In the wake of tragic terrorist attacks in Western Europe, so-called parallel communities have come under increased scrutiny and pressure to be engaged and integrated in the politics and society of the country of settlement. In this context, the tools of intercultural dialogue and citizenship have been proposed to bridge the ‘gap’ between majority and minority communities. Yet, how are these concepts understood on the ground?
This book explores perceptions of citizenship and intercultural dialogue among minority youth in Berlin and London; chosen for their contrasting citizenship and immigration policies. Germany has a strong ethnic heritage and the presence of a large minority community from Turkey. The policies and relationship with the Turkish community have often served to perpetuate cultural and ethnic boundaries, their presence overshadowing the numerous other ethnicities living within Germany. In the UK, the large presence of immigrants of Afro-Caribbean and Asian descent often dominates centre stage in a much more territorially defined political context, while the needs and demands of smaller communities are not commonly known. Nonetheless, these smaller communities shape and even offer unique insights into the way that local contexts interact with international and transnational structures. It is argued that in both cities, minority youths communicated feelings and experiences of marginalization and contestation, generally feeling a sense of belonging to their local neighbourhoods but not to broader society. The book explores the process of ‘valuisation’, the idea that a value is put on an immigrant according to their desirability or undesirability, based on ethnicity or skills. Furthermore, it assesses the role of education as a mediator between state and society.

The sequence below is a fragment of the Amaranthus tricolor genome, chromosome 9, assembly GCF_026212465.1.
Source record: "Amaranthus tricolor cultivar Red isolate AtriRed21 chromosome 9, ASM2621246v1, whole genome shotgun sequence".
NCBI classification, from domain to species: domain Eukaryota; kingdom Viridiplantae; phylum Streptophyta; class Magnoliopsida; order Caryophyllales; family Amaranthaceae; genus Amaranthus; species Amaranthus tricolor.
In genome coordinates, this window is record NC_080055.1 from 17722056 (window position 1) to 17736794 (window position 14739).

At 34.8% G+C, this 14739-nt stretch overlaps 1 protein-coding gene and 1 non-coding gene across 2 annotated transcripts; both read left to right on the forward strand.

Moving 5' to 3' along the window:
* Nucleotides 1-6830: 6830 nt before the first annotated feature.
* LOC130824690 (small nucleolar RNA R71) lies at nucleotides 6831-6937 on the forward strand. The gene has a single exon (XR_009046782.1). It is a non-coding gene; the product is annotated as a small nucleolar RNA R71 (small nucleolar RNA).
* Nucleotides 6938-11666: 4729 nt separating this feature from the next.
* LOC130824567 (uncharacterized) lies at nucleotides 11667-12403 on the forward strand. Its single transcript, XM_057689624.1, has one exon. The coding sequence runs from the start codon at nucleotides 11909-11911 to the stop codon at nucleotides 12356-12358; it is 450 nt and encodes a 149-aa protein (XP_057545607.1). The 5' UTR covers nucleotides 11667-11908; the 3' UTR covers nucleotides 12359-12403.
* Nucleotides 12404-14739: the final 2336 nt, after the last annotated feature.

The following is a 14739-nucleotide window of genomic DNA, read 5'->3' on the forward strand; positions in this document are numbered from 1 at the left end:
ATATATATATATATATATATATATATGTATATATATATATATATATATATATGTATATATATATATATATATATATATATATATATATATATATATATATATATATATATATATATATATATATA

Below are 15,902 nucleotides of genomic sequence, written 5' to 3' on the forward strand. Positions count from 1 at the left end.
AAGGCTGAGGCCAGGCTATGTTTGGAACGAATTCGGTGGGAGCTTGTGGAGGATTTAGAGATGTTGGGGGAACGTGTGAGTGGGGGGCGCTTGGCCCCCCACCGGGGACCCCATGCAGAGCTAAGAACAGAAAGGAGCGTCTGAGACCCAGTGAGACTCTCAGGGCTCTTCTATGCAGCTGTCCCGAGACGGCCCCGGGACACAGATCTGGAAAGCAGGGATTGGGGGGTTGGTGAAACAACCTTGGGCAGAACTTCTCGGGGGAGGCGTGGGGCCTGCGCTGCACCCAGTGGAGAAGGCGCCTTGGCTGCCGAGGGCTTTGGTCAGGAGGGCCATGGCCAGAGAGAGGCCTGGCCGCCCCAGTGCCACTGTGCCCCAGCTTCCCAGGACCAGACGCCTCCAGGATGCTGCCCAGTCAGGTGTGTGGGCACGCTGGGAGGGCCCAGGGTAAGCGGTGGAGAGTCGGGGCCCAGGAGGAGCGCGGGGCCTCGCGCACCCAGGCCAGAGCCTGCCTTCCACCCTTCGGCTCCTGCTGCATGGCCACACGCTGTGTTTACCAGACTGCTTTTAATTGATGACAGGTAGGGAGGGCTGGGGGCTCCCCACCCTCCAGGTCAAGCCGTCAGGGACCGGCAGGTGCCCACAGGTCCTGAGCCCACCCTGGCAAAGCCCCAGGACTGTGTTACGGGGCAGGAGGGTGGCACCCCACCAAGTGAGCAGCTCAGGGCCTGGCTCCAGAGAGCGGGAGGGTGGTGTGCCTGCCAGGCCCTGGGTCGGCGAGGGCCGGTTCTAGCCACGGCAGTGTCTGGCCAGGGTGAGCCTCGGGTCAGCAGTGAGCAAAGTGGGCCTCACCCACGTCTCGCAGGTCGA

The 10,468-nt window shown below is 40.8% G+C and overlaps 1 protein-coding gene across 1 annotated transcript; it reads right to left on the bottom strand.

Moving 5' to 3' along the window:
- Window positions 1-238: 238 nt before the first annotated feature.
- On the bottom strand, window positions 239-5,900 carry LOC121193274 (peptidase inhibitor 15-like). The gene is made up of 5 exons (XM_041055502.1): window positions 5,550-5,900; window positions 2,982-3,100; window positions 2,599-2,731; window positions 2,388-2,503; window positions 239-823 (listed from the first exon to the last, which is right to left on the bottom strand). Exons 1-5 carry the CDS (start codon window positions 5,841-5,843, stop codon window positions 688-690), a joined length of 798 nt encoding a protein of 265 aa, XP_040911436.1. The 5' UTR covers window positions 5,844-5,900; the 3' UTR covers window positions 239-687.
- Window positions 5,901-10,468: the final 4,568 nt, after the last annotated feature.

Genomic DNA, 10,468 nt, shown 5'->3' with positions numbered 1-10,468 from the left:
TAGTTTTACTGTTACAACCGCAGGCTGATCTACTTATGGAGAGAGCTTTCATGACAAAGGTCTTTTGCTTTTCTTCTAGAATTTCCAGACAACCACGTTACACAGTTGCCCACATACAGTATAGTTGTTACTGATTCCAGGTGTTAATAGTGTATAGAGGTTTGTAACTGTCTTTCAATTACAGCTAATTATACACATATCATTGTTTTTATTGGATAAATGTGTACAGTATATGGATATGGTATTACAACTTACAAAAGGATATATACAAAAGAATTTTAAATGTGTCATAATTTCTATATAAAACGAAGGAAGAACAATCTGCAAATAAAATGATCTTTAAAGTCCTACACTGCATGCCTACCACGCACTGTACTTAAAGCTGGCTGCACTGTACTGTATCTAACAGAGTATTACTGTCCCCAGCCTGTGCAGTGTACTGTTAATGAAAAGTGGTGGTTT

By arguing that local engagement has international ramifications, and highlighting the importance of the role of youth in international politics, this book offers a new perspective on International Relations and Diaspora Studies.
Table of Contents
1. Introduction 2. Who Belongs? 3. Immigration Policies in Germany and the UK 4. From an International Identity to Local Education 5. Local Settings and Transnational Spaces 6. Citizenship and the Valuisation Process 7. Cultural Interactions 8. The Role of Education 9. Conclusion Appendices
Christine Laton completed her PhD in Ethno-Political Studies at the University of Exeter, UK. Her research focuses on the positioning of minority youth and ethnic minority communities from an International Relations perspective. Her other interests relate to national education systems, the role of local organisations to engage minorities, and the reconfiguration of cultural and political boundaries in the global context.